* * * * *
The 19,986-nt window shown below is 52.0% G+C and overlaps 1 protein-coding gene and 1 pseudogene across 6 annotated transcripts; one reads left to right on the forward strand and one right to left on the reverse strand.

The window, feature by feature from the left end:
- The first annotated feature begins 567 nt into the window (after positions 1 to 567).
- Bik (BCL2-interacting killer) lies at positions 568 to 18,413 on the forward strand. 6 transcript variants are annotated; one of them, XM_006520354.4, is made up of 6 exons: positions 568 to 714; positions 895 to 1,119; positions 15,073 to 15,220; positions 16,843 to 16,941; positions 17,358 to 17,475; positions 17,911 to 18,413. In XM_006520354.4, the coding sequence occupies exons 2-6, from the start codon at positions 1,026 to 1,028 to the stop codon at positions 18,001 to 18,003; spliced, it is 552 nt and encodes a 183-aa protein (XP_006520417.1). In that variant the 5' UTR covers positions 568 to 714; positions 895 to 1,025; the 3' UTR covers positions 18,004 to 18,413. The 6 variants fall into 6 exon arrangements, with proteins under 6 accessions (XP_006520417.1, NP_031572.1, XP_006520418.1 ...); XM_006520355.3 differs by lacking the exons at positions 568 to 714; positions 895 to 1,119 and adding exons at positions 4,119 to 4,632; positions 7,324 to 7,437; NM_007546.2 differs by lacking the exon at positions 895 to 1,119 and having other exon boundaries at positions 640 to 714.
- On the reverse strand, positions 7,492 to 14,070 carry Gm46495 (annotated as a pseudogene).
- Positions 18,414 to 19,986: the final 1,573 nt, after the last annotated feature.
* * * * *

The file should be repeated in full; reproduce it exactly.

The 19,986-nt window shown below is 52.0% G+C and overlaps 1 protein-coding gene and 1 pseudogene across 6 annotated transcripts; one reads left to right on the forward strand and one right to left on the reverse strand.

The window, feature by feature from the left end:
- The first annotated feature begins 567 nt into the window (after positions 1 to 567).
- Bik (BCL2-interacting killer) lies at positions 568 to 18,413 on the forward strand. 6 transcript variants are annotated; one of them, XM_006520354.4, is made up of 6 exons: positions 568 to 714; positions 895 to 1,119; positions 15,073 to 15,220; positions 16,843 to 16,941; positions 17,358 to 17,475; positions 17,911 to 18,413. In XM_006520354.4, the coding sequence occupies exons 2-6, from the start codon at positions 1,026 to 1,028 to the stop codon at positions 18,001 to 18,003; spliced, it is 552 nt and encodes a 183-aa protein (XP_006520417.1). In that variant the 5' UTR covers positions 568 to 714; positions 895 to 1,025; the 3' UTR covers positions 18,004 to 18,413. The 6 variants fall into 6 exon arrangements, with proteins under 6 accessions (XP_006520417.1, NP_031572.1, XP_006520418.1 ...); XM_006520355.3 differs by lacking the exons at positions 568 to 714; positions 895 to 1,119 and adding exons at positions 4,119 to 4,632; positions 7,324 to 7,437; NM_007546.2 differs by lacking the exon at positions 895 to 1,119 and having other exon boundaries at positions 640 to 714.
- On the reverse strand, positions 7,492 to 14,070 carry Gm46495 (annotated as a pseudogene).
- Positions 18,414 to 19,986: the final 1,573 nt, after the last annotated feature.